In short, the Plaintiffs cannot point to any state regulation or custom having the force of law that compelled, coerced, or encouraged the Defendants to discriminate against the Plaintiffs. Any initiative in removing the Plaintiffs on this basis came from the Committee members, not from the State. Thus, the Defendants' actions do not satisfy the state compulsion test.

D. The Nexus Test


Finally, under the nexus test, we must consider whether there is a "sufficiently close nexus between the State and the challenged action of the regulated entity so that the action of the latter may be fairly treated as that of the State itself." Jackson, 419 U.S. at 351, 95 S.Ct. at 454. The only relationship between the state and the Committee alleged by the Plaintiffs is that the state regulates the Committee through the California Elections Code.


"The mere fact that a [private actor] is subject to state regulation does not by itself convert its action into that of the state for purposes of the Fourteenth Amendment." Id. at 350, 95 S.Ct. at 454. The Plaintiffs allege no facts that demonstrate that "the state ha[s] so far insinuated itself into a position of interdependence" with the Committee that it was a joint participant in the Committee's discrimination. Burton v. Wilmington Parking Auth., 365 U.S. 715, 725, 81 S.Ct. 856, 861, 6 L.Ed.2d 45 (1961) (holding that restaurant's refusal to serve African Americans was state action where restaurant leased space in building owned by the state). Thus, the Plaintiffs have not shown state action under the nexus test.



The El Dorado County Republican Central Committee is a private political organization, not a government actor. Although the Committee conceivably could act under color of state law for some purposes, there is nothing tying the State of California to the particular decision that the Plaintiffs challenge, namely, the Committee's decision to oust Johnson and Wadsworth from the Committee on the basis of their sexual orientation. Every court that has considered similar section 1983 claims has reached this conclusion. See, e.g., Banchy v. Republican Party of Hamilton County, 898 F.2d 1192 (6th Cir.1990) (Republican party did not act under color of state law in precluding members from voting for ward chairmen because of their right-to-life views); Blank v. Heineman, 771 F.Supp. 1013 (D.Neb.1991) (elected officers of Republican Party did not act under color of state law in removing officers because of their evangelical Christian beliefs).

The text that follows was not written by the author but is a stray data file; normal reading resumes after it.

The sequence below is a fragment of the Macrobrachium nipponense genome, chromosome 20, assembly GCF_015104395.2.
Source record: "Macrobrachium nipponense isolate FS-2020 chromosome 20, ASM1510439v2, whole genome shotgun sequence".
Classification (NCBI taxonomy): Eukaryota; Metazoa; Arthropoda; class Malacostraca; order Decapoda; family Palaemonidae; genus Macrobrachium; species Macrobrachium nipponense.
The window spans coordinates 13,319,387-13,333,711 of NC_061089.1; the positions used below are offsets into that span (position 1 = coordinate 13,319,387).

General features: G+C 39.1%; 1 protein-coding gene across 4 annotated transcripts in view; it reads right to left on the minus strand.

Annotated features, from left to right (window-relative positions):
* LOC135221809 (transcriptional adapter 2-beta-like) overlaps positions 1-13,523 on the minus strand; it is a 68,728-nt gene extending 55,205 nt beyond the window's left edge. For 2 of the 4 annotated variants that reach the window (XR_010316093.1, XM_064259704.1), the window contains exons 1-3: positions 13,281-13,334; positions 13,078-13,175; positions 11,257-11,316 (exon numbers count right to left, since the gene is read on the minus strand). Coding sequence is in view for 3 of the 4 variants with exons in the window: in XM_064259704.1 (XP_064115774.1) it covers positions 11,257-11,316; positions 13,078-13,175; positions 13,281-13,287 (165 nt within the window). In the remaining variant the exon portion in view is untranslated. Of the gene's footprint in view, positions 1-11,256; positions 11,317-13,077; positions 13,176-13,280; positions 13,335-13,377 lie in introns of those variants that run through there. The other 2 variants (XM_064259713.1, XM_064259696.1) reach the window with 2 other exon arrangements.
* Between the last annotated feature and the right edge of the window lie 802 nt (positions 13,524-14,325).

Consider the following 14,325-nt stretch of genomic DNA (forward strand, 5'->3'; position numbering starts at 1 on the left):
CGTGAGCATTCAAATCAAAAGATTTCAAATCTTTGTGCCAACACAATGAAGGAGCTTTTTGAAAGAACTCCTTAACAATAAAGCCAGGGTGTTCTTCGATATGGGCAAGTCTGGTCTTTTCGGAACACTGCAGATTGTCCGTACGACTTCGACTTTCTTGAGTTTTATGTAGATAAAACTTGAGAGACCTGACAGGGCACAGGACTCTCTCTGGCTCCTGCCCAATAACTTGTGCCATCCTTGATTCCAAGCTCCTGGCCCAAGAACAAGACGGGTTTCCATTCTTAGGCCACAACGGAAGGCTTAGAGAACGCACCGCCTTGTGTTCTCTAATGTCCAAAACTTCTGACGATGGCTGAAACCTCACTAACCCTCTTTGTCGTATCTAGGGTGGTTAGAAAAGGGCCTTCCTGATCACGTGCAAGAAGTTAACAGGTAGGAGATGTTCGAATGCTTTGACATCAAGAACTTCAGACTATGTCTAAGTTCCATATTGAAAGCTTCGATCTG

The Plaintiffs have not alleged facts showing that the Defendants acted under color of state law. Thus, we affirm the district court's order dismissing the Plaintiffs' section 1983 claim. Because we affirm on this ground, we do not reach the Defendants' alternative argument that the Plaintiffs also failed to allege violations of their First and Fourteenth Amendment rights.




The motion of the Bay Area Lawyers for Individual Freedom to file a brief as amicus curiae is denied


The facts discussed herein are taken from the allegations in the Plaintiffs' First Amended Complaint. For purposes of this appeal, we assume these facts are true. Smith v. Jackson, 84 F.3d 1213, 1217 (9th Cir.1996)


Johnson was in Ohio attending his father's funeral. Wadsworth left the meeting early because he had undergone medical treatment earlier that day and had begun to feel ill


Wadsworth was ousted from the seat that he won in the 1992 primary. At the time of his ouster, however, he had already been elected to the Committee in the 1994 primary. Thus, he was able to rejoin the Committee after his ouster as a newly-elected member